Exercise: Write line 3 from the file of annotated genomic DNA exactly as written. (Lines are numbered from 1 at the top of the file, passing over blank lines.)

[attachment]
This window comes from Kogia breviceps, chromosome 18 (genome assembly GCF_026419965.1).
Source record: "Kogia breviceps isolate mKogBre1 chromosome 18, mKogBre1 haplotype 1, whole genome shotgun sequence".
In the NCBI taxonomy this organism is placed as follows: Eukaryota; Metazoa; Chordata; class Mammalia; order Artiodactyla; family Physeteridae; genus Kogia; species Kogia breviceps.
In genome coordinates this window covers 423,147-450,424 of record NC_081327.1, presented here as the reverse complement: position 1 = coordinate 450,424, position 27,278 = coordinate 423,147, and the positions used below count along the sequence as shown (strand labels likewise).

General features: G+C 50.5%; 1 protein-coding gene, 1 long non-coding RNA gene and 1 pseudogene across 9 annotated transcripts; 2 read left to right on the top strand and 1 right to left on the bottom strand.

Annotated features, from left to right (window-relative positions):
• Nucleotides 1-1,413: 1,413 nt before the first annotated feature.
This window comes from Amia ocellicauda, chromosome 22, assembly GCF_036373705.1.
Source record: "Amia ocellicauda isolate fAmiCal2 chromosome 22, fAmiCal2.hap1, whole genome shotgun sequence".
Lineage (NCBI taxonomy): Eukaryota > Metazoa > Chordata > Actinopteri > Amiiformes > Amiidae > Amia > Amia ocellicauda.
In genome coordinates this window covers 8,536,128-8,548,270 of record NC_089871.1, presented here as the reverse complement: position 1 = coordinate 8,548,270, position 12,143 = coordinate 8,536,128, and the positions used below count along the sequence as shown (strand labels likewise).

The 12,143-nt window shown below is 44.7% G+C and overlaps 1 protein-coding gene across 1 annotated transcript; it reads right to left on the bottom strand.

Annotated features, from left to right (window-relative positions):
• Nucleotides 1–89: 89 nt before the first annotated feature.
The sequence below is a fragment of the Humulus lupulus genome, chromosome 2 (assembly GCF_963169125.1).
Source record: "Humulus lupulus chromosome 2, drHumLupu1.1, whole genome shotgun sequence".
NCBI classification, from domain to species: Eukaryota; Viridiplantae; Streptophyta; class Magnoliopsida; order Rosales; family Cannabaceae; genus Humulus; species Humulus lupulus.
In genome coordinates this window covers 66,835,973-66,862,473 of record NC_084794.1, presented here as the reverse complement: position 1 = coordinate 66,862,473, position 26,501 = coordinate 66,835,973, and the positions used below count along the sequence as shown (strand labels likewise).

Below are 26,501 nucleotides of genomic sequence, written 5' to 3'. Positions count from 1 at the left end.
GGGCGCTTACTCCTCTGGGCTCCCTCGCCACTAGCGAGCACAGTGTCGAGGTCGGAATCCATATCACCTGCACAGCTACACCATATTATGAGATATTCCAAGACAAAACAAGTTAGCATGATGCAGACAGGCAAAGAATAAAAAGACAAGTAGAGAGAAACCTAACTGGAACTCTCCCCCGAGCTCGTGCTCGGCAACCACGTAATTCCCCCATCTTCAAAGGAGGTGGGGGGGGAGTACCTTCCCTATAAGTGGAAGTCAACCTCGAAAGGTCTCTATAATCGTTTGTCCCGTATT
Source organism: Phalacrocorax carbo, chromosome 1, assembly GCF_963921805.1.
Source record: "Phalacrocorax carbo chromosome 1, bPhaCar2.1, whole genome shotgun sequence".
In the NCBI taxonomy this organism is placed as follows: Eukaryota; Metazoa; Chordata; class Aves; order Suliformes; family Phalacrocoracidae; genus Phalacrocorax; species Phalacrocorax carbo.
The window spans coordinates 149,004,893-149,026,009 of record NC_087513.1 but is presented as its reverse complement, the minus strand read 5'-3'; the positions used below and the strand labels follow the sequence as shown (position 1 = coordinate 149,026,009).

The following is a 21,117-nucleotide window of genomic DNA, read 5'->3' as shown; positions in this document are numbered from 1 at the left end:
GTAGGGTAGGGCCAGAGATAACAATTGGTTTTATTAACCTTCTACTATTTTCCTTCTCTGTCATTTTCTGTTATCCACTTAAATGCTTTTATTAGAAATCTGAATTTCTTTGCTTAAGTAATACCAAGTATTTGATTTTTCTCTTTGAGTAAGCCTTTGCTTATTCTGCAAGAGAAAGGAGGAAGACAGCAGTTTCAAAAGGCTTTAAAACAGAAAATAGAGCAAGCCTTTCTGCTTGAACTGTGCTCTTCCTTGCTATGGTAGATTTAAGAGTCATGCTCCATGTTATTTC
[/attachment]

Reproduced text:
In the NCBI taxonomy this organism is placed as follows: Eukaryota; Metazoa; Chordata; class Mammalia; order Artiodactyla; family Physeteridae; genus Kogia; species Kogia breviceps.